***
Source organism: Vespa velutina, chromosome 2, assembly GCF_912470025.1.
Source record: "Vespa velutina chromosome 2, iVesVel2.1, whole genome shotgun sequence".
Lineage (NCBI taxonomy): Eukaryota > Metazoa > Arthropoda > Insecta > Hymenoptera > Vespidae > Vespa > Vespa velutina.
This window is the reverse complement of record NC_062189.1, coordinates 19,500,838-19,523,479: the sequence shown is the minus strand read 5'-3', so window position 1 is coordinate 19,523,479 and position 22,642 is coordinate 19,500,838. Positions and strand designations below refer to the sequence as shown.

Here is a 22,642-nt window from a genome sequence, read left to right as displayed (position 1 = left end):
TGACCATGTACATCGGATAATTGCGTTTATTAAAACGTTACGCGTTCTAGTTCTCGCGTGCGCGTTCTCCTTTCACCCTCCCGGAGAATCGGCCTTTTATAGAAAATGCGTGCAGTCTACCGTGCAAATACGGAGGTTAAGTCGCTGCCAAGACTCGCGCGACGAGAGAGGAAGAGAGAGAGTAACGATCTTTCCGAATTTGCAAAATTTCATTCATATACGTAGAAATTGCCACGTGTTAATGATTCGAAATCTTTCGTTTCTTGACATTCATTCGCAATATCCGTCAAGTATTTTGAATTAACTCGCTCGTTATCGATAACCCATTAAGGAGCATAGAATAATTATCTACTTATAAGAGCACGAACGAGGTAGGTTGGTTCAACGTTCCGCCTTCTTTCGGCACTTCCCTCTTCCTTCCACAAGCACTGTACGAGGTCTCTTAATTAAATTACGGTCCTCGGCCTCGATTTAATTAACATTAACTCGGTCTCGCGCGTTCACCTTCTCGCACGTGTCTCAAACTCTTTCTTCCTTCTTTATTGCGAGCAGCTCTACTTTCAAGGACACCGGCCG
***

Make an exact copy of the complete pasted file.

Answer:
Source organism: Vespa velutina, chromosome 2, assembly GCF_912470025.1.
Source record: "Vespa velutina chromosome 2, iVesVel2.1, whole genome shotgun sequence".
Lineage (NCBI taxonomy): Eukaryota > Metazoa > Arthropoda > Insecta > Hymenoptera > Vespidae > Vespa > Vespa velutina.
This window is the reverse complement of record NC_062189.1, coordinates 19,500,838-19,523,479: the sequence shown is the minus strand read 5'-3', so window position 1 is coordinate 19,523,479 and position 22,642 is coordinate 19,500,838. Positions and strand designations below refer to the sequence as shown.

Here is a 22,642-nt window from a genome sequence, read left to right as displayed (position 1 = left end):
TGACCATGTACATCGGATAATTGCGTTTATTAAAACGTTACGCGTTCTAGTTCTCGCGTGCGCGTTCTCCTTTCACCCTCCCGGAGAATCGGCCTTTTATAGAAAATGCGTGCAGTCTACCGTGCAAATACGGAGGTTAAGTCGCTGCCAAGACTCGCGCGACGAGAGAGGAAGAGAGAGAGTAACGATCTTTCCGAATTTGCAAAATTTCATTCATATACGTAGAAATTGCCACGTGTTAATGATTCGAAATCTTTCGTTTCTTGACATTCATTCGCAATATCCGTCAAGTATTTTGAATTAACTCGCTCGTTATCGATAACCCATTAAGGAGCATAGAATAATTATCTACTTATAAGAGCACGAACGAGGTAGGTTGGTTCAACGTTCCGCCTTCTTTCGGCACTTCCCTCTTCCTTCCACAAGCACTGTACGAGGTCTCTTAATTAAATTACGGTCCTCGGCCTCGATTTAATTAACATTAACTCGGTCTCGCGCGTTCACCTTCTCGCACGTGTCTCAAACTCTTTCTTCCTTCTTTATTGCGAGCAGCTCTACTTTCAAGGACACCGGCCG